movie film review | chris tookey

Kevin Thomas


Los Angeles Times, USA


Quote Whore Quotient : 80

 Quote Whore Status : 9th
Life or Something Like It (2002)
An adroit crowd-pleaser, and [Angelina] Jolie and [Ed] Burns exude charisma and the right chemistry.
 What we have is a character faced with the possibility that her life is meaningless, vapid and devoid of substance, in a movie that is definitely meaningless, vapid and devoid of substance.
  (John Anderson, Newsday)
 The kind of romance that makes a life of solitude seem attractive. The kind of life-affirming story that makes the prospect of death a little less daunting.
  (Edward Johnson-Ott, Nuvo Newsweekly)
 Bad movies just don't come any sadder than Life or Something Like It, a shapeless, miserable mess.
  (Jim Lane, Sacramento News & Review)
 The script lurches from banal formula... to vacuous, cringe-worthy contrivance.
  (Liam Lacey, Toronto Globe and Mail)
 A humorless film about tiresome characters who kept getting more annoying the more serious they became.
  (Dennis Schwartz, Ozu’s World Movie Reviews)
 Rubbish, or something like it.
  (Catherine Shoard, Sunday Telegraph)
 A toe-curlingly whimsical, revoltingly schmaltzy, entirely unfunny romantic comedy about an ambitious Seattle TV presenter (Angelina Jolie in a terrible Marilyn Monroe wig). She believes she has only a week to live, and uses it to rediscover her values, sense of family, solidarity with striking trade unionists and the love of a good cameraman (Ed Burns, smugger and more irritating than ever). Having gone through a series of ridiculous plot contortions, the film ends up with our leading lady regaining the will to live. The same can not be said for the audience.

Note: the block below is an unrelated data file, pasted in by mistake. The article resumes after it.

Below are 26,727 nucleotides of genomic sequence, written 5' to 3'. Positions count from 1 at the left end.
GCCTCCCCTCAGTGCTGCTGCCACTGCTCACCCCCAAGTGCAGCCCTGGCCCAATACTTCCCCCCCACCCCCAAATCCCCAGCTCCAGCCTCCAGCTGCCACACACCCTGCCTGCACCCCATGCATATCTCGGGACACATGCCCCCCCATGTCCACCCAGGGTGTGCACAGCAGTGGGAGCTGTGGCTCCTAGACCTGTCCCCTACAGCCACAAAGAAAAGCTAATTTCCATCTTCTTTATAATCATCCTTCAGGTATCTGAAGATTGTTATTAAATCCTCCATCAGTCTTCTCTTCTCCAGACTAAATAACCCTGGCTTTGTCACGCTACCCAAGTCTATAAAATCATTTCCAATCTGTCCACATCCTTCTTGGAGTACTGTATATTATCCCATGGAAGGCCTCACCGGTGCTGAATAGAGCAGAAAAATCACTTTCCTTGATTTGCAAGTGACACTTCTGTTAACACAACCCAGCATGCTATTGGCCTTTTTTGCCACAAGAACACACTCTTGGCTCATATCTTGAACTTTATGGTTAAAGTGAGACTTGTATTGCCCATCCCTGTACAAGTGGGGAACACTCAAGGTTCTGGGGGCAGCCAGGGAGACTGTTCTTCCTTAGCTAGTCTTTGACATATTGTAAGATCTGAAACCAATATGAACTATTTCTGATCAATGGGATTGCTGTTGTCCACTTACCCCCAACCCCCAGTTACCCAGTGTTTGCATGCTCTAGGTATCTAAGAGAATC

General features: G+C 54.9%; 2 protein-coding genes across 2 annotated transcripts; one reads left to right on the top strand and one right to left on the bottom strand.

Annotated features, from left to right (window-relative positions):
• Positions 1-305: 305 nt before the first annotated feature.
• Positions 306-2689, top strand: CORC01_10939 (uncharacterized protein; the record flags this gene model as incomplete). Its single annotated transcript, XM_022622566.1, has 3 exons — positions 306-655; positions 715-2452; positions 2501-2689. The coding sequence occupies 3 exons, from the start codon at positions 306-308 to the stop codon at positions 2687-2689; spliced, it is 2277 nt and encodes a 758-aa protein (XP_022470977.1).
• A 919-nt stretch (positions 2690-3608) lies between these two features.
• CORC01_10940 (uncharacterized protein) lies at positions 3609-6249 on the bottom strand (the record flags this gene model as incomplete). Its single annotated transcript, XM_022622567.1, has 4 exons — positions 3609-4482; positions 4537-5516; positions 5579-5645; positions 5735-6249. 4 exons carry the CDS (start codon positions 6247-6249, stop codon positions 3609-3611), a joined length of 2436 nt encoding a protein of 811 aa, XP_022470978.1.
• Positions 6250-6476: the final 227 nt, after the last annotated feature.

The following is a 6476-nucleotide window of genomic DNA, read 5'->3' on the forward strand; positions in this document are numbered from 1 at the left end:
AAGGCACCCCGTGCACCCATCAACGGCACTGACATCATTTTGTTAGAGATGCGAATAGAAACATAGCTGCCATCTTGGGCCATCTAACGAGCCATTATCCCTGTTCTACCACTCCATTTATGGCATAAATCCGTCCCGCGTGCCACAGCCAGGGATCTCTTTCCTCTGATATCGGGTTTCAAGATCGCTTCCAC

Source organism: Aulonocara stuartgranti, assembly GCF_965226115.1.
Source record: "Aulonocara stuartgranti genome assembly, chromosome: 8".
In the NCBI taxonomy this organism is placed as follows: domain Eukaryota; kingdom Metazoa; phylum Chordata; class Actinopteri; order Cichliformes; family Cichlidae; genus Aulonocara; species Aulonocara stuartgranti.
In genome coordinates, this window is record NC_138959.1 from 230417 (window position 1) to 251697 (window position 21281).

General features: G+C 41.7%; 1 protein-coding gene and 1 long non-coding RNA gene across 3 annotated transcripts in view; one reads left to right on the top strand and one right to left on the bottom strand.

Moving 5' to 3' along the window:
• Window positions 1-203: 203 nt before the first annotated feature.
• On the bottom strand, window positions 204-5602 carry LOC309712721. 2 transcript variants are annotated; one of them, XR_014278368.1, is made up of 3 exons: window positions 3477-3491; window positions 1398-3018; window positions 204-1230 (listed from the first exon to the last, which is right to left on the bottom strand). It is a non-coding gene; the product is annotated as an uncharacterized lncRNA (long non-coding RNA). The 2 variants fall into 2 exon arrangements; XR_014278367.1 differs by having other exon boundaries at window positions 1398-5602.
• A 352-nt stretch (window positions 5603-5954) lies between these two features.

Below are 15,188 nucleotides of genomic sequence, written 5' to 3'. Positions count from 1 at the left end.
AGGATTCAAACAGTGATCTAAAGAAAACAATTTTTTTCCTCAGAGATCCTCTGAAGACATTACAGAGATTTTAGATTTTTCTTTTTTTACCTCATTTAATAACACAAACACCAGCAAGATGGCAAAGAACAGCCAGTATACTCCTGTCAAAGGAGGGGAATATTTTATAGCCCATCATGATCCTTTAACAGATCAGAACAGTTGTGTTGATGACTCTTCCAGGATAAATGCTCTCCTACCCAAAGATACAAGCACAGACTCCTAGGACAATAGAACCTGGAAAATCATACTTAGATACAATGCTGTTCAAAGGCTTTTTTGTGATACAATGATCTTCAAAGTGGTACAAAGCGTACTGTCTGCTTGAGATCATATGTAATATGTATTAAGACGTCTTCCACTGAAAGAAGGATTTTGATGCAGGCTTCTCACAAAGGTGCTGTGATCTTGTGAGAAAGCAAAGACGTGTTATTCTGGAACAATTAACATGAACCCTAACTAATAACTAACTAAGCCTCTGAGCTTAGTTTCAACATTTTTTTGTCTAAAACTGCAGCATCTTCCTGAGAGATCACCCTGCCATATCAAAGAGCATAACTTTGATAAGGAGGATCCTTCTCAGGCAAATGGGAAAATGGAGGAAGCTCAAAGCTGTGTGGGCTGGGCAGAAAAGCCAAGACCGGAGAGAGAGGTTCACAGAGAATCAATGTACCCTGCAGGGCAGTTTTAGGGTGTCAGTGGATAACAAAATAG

(Chris Tookey, Daily Mail)
40 Days and 40 Nights (2002)
Consistently engaging, clever & insightful! A frothy comedy with Subtext! Josh Hartnett reveals his versatility!
 Unrelenting in the number of ways it can get its one joke wrong.
  (Glenn Whipp, Daily News Los Angeles)
 The underpinning misogyny of 40 Days and 40 Nights is only exceeded by its cynicism.
  (Jan Stuart, Newsday)
 A remarkably sniggering, tawdry sex gross and smutty that perhaps a trenchcoat should be required apparel for every audience member.
  (Frank Swietek, One Guy’s Opinion)
 Screenwriter Rob Perez knows as much about both self-discipline and Catholicism as I know about echocardiography.
  (Sean O'Connell, Eclipse Magazine)
 The picture is unfunny and possibly subsidised by President Bush's “Say no to sex” campaign.
 (Philip French, Observer)
 It's bad enough that we're asked to believe that forgoing sex for under six weeks is a modern Labour of Hercules, which it all too plainly isn't. But the execution of the idea is even worse - an oafish, even disgusting collage of jokes about used condoms, self-abuse and erections. The plot is so shoddily constructed that we don't even find out who won and lost the bet… One of the most obnoxious, least funny comedies of 2002.
 (Chris Tookey, Daily Mail)
Boat Trip (2002)
Hilarious! A no-holds-barred, all-out farce... In its frenetic, good-natured way, Boat Trip is a trip.
 I can think of one thing worse than Boat Trip, and that would be drowning. But just barely.
  (Jeffrey Westhoff, Northwest Herald)
 It's hard to imagine who would find this funny.
  (Maitland McDonagh, TV Guide's Movie Guide)
 Lacks laughs, wit or any sense of intelligence.
  (Garth Franklin, Dark Horizons)
 Human beings did this.
  (Scott Weinberg,
 You're unlikely to see anything more puerile or mirthless this year than the dreadful Boat Trip.